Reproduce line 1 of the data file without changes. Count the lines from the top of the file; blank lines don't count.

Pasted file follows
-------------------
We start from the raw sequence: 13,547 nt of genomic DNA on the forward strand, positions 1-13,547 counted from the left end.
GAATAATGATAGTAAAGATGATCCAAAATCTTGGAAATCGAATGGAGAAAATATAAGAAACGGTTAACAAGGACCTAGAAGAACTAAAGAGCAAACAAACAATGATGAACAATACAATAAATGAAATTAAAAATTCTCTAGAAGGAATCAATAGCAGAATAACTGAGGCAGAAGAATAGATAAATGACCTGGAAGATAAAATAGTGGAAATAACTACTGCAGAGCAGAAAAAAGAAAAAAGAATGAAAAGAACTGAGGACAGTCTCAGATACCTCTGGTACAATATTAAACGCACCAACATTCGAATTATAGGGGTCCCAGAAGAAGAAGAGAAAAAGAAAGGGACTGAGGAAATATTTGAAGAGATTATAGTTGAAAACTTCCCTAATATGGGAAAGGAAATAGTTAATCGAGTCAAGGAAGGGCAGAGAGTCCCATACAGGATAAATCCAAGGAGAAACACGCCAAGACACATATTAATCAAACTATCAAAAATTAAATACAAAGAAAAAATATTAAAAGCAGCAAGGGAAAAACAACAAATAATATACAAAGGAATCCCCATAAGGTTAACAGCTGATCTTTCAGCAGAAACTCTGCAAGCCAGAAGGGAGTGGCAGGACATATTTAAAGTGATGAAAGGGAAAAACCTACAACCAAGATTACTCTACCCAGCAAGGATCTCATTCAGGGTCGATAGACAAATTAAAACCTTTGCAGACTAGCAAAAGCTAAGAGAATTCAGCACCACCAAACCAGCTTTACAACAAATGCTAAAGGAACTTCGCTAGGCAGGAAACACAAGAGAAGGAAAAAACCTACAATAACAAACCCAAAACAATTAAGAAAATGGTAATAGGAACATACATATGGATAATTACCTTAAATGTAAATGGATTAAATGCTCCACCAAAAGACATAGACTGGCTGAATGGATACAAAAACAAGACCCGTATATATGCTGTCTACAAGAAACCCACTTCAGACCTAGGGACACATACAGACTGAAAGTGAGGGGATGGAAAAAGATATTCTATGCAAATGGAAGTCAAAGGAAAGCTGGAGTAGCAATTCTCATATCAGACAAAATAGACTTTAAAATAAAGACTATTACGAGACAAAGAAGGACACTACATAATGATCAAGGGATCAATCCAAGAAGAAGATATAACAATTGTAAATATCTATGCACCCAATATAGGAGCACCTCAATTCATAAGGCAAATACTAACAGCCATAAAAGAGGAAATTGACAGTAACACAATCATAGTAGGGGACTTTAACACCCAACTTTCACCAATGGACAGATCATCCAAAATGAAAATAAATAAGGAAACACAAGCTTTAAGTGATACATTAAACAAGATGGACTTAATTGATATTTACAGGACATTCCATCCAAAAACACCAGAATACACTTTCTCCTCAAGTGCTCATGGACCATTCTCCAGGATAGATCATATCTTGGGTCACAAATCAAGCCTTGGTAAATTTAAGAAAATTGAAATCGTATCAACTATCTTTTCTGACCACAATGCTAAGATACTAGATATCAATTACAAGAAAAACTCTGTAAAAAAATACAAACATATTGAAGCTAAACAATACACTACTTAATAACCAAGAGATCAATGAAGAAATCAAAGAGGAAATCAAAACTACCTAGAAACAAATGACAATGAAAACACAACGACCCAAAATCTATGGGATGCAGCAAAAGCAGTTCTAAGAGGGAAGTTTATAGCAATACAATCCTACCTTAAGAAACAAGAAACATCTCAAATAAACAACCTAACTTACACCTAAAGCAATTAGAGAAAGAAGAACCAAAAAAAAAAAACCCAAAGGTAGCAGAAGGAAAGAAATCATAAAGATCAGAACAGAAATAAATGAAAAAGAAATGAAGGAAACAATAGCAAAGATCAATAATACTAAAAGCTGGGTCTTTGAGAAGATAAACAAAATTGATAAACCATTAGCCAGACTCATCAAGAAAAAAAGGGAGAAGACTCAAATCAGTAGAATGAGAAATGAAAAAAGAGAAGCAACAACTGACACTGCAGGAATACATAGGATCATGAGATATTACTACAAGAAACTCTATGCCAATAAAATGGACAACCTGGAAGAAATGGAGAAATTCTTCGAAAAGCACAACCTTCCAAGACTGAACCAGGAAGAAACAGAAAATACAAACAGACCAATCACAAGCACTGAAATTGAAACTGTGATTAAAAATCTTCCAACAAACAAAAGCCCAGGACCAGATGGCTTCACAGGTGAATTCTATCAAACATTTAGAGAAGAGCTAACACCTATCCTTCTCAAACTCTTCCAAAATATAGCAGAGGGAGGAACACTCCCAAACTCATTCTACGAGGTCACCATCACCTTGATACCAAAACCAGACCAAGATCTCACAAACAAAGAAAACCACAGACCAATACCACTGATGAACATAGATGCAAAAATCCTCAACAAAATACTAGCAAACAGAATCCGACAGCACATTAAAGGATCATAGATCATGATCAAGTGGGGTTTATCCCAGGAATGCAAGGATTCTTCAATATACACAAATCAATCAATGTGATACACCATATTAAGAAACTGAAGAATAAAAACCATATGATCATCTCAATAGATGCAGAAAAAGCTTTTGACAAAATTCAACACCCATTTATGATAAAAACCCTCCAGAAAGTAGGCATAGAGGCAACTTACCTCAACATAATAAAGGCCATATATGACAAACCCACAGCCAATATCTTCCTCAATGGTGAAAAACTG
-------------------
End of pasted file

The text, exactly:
We start from the raw sequence: 13,547 nt of genomic DNA on the forward strand, positions 1-13,547 counted from the left end.